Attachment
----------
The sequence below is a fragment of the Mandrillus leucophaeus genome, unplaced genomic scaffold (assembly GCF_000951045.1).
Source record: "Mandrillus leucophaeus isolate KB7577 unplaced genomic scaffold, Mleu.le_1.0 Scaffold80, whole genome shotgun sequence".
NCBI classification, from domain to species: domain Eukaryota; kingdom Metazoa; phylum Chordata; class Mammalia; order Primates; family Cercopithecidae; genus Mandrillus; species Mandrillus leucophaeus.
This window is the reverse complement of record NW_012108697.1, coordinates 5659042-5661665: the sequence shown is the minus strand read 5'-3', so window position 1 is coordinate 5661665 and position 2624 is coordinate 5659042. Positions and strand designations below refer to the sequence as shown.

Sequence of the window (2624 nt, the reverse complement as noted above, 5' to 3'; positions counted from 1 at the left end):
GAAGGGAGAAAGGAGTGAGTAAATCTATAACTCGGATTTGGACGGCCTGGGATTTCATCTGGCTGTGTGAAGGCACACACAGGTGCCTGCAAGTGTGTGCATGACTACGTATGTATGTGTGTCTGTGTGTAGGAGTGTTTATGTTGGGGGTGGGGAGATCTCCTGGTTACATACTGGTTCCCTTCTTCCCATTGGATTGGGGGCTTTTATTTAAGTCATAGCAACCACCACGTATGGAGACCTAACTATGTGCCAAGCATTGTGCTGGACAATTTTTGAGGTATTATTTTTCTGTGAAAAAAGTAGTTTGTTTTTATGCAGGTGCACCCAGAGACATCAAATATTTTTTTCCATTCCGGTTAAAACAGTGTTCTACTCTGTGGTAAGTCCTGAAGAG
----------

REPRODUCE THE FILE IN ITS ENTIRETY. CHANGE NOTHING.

The sequence below is a fragment of the Mandrillus leucophaeus genome, unplaced genomic scaffold (assembly GCF_000951045.1).
Source record: "Mandrillus leucophaeus isolate KB7577 unplaced genomic scaffold, Mleu.le_1.0 Scaffold80, whole genome shotgun sequence".
NCBI classification, from domain to species: domain Eukaryota; kingdom Metazoa; phylum Chordata; class Mammalia; order Primates; family Cercopithecidae; genus Mandrillus; species Mandrillus leucophaeus.
This window is the reverse complement of record NW_012108697.1, coordinates 5659042-5661665: the sequence shown is the minus strand read 5'-3', so window position 1 is coordinate 5661665 and position 2624 is coordinate 5659042. Positions and strand designations below refer to the sequence as shown.

Sequence of the window (2624 nt, the reverse complement as noted above, 5' to 3'; positions counted from 1 at the left end):
GAAGGGAGAAAGGAGTGAGTAAATCTATAACTCGGATTTGGACGGCCTGGGATTTCATCTGGCTGTGTGAAGGCACACACAGGTGCCTGCAAGTGTGTGCATGACTACGTATGTATGTGTGTCTGTGTGTAGGAGTGTTTATGTTGGGGGTGGGGAGATCTCCTGGTTACATACTGGTTCCCTTCTTCCCATTGGATTGGGGGCTTTTATTTAAGTCATAGCAACCACCACGTATGGAGACCTAACTATGTGCCAAGCATTGTGCTGGACAATTTTTGAGGTATTATTTTTCTGTGAAAAAAGTAGTTTGTTTTTATGCAGGTGCACCCAGAGACATCAAATATTTTTTTCCATTCCGGTTAAAACAGTGTTCTACTCTGTGGTAAGTCCTGAAGAG